- Council of the Great City Schools
- Supreme Court Rejects for Now Adding Citizenship Question To the 2020 Census
Supreme Court Rejects for Now Adding Citizenship Question
To the 2020 Census
Urban Students Still at Risk of Being Undercounted in Census
June 27, 2019
Tonya Harris at 202-393-2427
WASHINGTON, June 27 – The Council of the Great City Schools applauds the decision today by the U.S. Supreme Court to disallow for now a citizenship question from being added to the 2020 decennial Census. A decision in the opposite direction would have exacerbated the undercounting of U.S. residents in urban jurisdictions, low-income areas, and communities of color, and it would have resulted in the misallocation of tens of millions of dollars in federal education aid. The decision is being remanded for further consideration.
“The court correctly decided today to block the Administration from manipulating the U.S. Census, exacerbating the undercount of residents, and skewing the distribution of critical federal education aid,” said Michael Casserly, executive director of the Council. The organization’s brief before the court spelled out the negative effects on the nation’s major city public and private schools that a ruling allowing the question would have had. The court’s majority ruling agreed with the Council that the citizenship question would have resulted in “sufficiently concrete and imminent injury.”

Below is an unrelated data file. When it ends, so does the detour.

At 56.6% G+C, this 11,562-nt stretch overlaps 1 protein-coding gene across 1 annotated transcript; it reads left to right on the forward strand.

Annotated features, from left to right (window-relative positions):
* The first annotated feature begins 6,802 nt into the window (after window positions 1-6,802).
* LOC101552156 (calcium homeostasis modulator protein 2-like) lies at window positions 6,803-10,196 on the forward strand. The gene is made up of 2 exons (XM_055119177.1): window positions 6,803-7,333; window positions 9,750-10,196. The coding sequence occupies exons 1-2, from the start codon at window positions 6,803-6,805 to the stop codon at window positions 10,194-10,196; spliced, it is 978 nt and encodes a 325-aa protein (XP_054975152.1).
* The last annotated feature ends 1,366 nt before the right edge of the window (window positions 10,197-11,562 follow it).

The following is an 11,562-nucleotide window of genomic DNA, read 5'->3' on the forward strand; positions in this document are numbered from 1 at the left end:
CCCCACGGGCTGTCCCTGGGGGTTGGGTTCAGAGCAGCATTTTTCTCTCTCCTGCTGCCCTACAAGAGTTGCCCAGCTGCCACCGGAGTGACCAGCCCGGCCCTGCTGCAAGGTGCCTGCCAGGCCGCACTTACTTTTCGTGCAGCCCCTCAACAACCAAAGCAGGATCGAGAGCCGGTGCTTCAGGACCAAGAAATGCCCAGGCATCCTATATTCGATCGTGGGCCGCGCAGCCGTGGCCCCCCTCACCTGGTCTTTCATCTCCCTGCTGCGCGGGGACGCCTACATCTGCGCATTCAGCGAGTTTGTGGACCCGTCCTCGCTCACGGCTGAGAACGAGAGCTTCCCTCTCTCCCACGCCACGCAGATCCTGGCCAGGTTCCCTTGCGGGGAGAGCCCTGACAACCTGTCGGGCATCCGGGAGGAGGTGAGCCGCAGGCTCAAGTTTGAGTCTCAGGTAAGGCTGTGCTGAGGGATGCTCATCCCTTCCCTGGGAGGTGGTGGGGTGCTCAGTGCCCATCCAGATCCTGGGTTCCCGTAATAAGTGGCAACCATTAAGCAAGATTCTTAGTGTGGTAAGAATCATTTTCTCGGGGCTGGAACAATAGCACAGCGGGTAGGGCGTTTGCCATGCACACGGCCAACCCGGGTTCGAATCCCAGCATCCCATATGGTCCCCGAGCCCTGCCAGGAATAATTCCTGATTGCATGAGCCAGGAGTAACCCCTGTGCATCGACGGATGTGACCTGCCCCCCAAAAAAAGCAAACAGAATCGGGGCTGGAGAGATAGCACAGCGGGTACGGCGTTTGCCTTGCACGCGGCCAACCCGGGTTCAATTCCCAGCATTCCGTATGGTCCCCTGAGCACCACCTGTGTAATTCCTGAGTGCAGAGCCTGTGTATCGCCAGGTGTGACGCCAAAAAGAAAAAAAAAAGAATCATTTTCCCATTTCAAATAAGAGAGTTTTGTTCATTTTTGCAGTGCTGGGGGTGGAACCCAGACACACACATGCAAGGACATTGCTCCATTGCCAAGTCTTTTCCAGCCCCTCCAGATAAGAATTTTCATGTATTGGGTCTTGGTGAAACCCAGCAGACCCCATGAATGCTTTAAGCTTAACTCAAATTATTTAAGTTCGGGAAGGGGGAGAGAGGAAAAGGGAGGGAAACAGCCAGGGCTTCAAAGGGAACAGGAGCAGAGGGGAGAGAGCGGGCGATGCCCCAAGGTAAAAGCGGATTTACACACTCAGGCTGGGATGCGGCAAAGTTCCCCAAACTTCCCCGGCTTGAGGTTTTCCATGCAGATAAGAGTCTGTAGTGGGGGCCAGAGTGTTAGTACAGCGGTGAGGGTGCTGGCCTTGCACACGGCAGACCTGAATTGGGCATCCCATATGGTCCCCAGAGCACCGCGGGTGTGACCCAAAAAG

Still, urban and other communities will continue to struggle to ensure that all their residents are counted in 2020. Housing mobility, multi-family and multi-generational living arrangements, language barriers, and wariness of government intrusion complicate the traditional Census-taking process even in the best of circumstances.
The challenge for urban school officials, local government leaders, and community groups will be to effectively reach out to residents to encourage universal participation in the 2020 Census survey.
Click here to download the Council’s amicus curiae brief.